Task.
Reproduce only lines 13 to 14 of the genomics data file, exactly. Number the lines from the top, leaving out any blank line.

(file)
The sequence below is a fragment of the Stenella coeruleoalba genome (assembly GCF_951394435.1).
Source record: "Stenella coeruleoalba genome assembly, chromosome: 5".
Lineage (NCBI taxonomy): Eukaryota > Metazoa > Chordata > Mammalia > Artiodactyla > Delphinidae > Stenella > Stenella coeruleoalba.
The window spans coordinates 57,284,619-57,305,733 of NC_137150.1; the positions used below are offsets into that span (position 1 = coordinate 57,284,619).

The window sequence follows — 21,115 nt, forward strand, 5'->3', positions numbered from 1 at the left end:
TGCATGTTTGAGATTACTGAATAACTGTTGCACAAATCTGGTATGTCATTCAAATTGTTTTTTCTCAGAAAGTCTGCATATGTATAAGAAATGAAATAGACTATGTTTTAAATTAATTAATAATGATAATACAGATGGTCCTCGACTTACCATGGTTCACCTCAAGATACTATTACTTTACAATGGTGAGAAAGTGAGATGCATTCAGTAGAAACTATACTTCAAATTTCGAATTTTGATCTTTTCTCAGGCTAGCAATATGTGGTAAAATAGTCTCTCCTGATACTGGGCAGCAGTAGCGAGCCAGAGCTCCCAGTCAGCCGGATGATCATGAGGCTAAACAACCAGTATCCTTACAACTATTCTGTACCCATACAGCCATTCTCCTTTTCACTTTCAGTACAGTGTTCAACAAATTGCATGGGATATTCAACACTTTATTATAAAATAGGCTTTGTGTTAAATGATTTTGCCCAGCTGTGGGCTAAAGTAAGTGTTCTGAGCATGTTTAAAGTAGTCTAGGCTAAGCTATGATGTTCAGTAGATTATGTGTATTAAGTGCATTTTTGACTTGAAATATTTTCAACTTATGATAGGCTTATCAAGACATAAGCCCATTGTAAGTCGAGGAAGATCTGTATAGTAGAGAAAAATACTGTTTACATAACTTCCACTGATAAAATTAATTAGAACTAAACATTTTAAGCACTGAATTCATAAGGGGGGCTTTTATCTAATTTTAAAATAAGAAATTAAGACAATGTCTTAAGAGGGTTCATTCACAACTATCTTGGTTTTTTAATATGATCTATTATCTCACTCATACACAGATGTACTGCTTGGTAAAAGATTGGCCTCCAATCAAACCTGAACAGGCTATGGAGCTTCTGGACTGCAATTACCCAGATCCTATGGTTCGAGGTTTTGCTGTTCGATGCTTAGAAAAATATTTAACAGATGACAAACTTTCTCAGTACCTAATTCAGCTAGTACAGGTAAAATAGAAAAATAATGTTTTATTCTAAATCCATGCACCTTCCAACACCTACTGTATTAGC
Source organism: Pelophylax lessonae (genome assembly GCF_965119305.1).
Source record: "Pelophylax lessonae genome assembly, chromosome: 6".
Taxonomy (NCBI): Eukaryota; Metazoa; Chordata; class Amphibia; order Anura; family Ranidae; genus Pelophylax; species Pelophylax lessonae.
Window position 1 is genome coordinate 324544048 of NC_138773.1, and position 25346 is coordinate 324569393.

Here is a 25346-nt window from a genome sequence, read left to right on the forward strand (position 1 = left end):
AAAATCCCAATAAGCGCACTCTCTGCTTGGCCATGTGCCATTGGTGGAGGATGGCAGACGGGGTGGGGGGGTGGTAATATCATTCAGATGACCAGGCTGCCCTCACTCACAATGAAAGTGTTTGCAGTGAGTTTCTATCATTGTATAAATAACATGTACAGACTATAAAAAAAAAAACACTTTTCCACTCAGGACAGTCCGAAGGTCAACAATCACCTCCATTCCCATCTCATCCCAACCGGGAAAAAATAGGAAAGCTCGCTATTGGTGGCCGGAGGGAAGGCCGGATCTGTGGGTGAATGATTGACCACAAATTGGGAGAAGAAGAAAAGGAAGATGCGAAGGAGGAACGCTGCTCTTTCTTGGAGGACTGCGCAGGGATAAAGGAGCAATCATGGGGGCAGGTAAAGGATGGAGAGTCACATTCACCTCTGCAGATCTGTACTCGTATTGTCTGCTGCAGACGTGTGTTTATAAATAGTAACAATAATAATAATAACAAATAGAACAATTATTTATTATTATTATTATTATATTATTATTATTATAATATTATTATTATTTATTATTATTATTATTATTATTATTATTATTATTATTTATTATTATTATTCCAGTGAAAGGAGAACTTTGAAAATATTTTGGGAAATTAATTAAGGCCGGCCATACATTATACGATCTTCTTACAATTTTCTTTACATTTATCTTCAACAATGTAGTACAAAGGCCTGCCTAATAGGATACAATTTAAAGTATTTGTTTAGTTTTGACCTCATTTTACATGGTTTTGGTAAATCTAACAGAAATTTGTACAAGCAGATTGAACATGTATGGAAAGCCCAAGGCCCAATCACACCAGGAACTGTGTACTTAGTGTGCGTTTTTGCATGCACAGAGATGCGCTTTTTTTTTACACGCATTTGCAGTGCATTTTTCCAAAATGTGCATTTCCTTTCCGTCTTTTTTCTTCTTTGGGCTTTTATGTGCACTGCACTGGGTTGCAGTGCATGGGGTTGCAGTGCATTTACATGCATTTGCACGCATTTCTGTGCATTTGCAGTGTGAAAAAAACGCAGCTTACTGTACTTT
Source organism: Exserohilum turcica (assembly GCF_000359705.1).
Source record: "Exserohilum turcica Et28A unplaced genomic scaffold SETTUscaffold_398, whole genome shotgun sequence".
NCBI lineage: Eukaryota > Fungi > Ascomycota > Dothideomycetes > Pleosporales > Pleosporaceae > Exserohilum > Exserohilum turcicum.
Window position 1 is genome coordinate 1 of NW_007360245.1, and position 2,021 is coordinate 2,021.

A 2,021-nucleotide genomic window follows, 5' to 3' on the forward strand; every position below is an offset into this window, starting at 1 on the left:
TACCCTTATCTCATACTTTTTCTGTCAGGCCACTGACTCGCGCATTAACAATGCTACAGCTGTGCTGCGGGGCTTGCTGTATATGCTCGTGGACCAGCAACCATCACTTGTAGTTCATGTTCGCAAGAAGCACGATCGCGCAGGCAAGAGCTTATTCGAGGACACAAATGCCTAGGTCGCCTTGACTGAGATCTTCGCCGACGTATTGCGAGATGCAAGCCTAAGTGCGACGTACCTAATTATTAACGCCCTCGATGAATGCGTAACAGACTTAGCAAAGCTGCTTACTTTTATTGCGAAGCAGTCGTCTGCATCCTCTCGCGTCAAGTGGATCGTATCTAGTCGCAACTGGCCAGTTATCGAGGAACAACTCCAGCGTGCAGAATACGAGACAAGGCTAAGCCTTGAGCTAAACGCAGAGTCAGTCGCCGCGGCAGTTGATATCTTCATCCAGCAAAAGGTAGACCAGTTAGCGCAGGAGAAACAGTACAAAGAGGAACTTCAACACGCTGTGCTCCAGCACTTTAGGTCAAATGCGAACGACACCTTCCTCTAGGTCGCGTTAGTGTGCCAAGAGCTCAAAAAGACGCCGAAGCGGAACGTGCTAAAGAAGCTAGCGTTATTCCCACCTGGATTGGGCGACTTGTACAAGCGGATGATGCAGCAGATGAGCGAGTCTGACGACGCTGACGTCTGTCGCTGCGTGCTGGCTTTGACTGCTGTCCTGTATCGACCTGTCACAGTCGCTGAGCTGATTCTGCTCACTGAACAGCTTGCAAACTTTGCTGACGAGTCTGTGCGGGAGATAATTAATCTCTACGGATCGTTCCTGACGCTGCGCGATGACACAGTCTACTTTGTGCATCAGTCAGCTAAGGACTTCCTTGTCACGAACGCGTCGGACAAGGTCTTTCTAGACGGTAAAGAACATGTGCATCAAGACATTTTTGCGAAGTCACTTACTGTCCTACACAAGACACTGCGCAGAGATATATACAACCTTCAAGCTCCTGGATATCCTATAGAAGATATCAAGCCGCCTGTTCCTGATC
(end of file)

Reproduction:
Source organism: Exserohilum turcica (assembly GCF_000359705.1).
Source record: "Exserohilum turcica Et28A unplaced genomic scaffold SETTUscaffold_398, whole genome shotgun sequence".